The Flash is about to face off against Eobard Thawne (Tom Cavanagh) once again, but this time, things are a little different.
Barry Allen (Grant Gustin) is now a little older, a little wiser, he's got a cool wife, and he's also got a daughter who's almost the same age as him and from the future, and whose fault this whole Eobard Thawne thing is. All of this will make for a pretty compelling finale tonight as this little unconventional WestAllen family faces off against a future version of Barry's greatest, most personal enemy, and it also raises some questions we can't stop thinking about as Barry and Iris (Candice Patton) get closer and closer to their adult daughter from the future.
Namely, how the hell is all this knowing about the future not screwing up that future along the way?
We know that on The Flash, time tends to be pretty straightforward. Affect something in the past and it affects the future. See something happen in the future, and you can try to change it in the past. Remember when we saw Iris die in the future? Remember how they keep track of the future by checking on that one article Iris is going to write about Barry's disappearance? Remember Flashpoint?! The future can be changed, and it doesn't appear to be all that hard to do, especially on accident.
Anyway, now everyone on The Flash is messing with the future in a big way as Nora hasn't been all that careful about sharing what's up in the future, and her presence in general seems extremely dangerous. Couldn't she really easily Back to the Future herself and erase her own existence? Or has it just always been a fact that she went back to the past, so the Future Iris who hides Nora's powers from her does it because she knows she has to, and has always known exactly what her daughter is up to?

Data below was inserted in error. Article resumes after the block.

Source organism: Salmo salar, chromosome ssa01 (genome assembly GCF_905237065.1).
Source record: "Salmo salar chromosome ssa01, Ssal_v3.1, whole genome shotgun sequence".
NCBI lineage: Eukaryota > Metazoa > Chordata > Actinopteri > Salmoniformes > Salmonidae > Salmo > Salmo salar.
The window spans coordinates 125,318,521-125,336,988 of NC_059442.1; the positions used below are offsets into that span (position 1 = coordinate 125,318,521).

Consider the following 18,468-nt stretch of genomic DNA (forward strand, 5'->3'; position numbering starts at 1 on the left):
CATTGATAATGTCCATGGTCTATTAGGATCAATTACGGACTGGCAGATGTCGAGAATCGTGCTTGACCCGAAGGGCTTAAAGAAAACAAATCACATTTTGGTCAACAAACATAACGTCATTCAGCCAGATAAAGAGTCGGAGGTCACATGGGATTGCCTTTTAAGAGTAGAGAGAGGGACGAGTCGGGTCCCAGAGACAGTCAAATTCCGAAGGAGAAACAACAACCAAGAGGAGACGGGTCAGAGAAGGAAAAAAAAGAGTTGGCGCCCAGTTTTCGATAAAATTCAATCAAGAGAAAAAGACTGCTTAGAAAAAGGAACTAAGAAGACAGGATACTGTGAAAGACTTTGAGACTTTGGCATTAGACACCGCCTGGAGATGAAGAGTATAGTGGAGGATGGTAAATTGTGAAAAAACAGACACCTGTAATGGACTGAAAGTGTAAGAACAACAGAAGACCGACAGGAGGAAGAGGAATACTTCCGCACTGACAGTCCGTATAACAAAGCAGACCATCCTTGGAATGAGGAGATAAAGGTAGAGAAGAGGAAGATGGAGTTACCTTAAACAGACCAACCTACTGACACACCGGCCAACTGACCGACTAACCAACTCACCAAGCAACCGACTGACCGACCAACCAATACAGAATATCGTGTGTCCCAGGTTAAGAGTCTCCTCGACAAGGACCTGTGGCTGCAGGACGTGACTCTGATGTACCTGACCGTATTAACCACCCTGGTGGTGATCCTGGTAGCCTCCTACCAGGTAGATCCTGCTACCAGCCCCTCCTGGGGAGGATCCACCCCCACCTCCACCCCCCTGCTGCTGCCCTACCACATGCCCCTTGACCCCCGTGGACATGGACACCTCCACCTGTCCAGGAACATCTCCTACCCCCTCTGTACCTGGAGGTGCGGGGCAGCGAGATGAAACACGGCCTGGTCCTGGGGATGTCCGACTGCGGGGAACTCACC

Honestly, can Barry and Iris ever live their (admittedly already abnormal) lives normally ever again after knowing so much about their future?
The show has not forgotten about this question, and EP Todd Helbing says tonight's finale and beyond will address it.
"We speak to that in the episode, and it sort of plays into next season," Helbing teases to E! News, confirming that the finale will do a bit of setting up for next season. "But you know, their whole life, like Barry says in the first episode, things always happen to him out of order, so there's constantly this chess game [that he's playing]. So yeah, it's a big thing in the finale."
Barry and Iris have clearly grown pretty attached to their future daughter, and when Barry got mad and sent Nora back to the future (where she belongs), Iris got mad and was determined to bring her "home," despite the fact that 2019 is not, in any way, Nora's home. And in a lot of ways, she's not even really the daughter of our Barry and Iris, but they're her parents anyway.
"Initially just the idea that you meet your daughter, your child from the future, basically the same age as you, was such an interesting idea for us, and the sort of immediate bonds that you form and the feelings that you have. When she showed up, it was sort of like their version of a weird out of order birth. It's like the connection that you feel for your child when they're born, so we just wanted to run Barry and Iris and Nora through all the emotions and the hurdles that you have as parents in this season. And some things go well and some things go not so well, and the trials and tribulations of raising a child and getting to know them in this heightened reality."